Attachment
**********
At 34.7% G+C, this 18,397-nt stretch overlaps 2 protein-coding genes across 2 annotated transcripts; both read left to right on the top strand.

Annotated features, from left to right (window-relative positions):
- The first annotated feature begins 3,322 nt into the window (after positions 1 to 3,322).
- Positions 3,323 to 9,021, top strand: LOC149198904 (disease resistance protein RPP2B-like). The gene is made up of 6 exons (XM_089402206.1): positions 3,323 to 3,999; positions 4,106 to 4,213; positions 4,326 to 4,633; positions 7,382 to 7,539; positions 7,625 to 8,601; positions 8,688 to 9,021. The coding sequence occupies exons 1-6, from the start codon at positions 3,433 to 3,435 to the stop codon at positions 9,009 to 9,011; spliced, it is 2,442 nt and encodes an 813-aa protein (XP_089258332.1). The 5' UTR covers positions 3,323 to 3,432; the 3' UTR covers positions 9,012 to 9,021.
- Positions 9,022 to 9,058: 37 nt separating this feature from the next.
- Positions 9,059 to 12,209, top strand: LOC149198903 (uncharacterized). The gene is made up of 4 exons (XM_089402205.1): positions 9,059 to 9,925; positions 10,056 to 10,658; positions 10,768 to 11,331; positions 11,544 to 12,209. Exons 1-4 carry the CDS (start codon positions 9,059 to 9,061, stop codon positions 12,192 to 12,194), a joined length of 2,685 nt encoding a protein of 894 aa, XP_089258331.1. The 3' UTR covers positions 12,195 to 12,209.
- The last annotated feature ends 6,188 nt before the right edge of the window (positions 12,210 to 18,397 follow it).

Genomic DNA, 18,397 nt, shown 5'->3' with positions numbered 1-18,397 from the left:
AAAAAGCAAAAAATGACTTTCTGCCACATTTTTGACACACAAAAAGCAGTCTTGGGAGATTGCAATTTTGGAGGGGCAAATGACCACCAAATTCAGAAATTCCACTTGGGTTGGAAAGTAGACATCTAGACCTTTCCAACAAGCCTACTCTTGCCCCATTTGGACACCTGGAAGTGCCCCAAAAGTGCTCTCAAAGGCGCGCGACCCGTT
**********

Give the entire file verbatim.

At 34.7% G+C, this 18,397-nt stretch overlaps 2 protein-coding genes across 2 annotated transcripts; both read left to right on the top strand.

Annotated features, from left to right (window-relative positions):
- The first annotated feature begins 3,322 nt into the window (after positions 1 to 3,322).
- Positions 3,323 to 9,021, top strand: LOC149198904 (disease resistance protein RPP2B-like). The gene is made up of 6 exons (XM_089402206.1): positions 3,323 to 3,999; positions 4,106 to 4,213; positions 4,326 to 4,633; positions 7,382 to 7,539; positions 7,625 to 8,601; positions 8,688 to 9,021. The coding sequence occupies exons 1-6, from the start codon at positions 3,433 to 3,435 to the stop codon at positions 9,009 to 9,011; spliced, it is 2,442 nt and encodes an 813-aa protein (XP_089258332.1). The 5' UTR covers positions 3,323 to 3,432; the 3' UTR covers positions 9,012 to 9,021.
- Positions 9,022 to 9,058: 37 nt separating this feature from the next.
- Positions 9,059 to 12,209, top strand: LOC149198903 (uncharacterized). The gene is made up of 4 exons (XM_089402205.1): positions 9,059 to 9,925; positions 10,056 to 10,658; positions 10,768 to 11,331; positions 11,544 to 12,209. Exons 1-4 carry the CDS (start codon positions 9,059 to 9,061, stop codon positions 12,192 to 12,194), a joined length of 2,685 nt encoding a protein of 894 aa, XP_089258331.1. The 3' UTR covers positions 12,195 to 12,209.
- The last annotated feature ends 6,188 nt before the right edge of the window (positions 12,210 to 18,397 follow it).

Genomic DNA, 18,397 nt, shown 5'->3' with positions numbered 1-18,397 from the left:
AAAAAGCAAAAAATGACTTTCTGCCACATTTTTGACACACAAAAAGCAGTCTTGGGAGATTGCAATTTTGGAGGGGCAAATGACCACCAAATTCAGAAATTCCACTTGGGTTGGAAAGTAGACATCTAGACCTTTCCAACAAGCCTACTCTTGCCCCATTTGGACACCTGGAAGTGCCCCAAAAGTGCTCTCAAAGGCGCGCGACCCGTT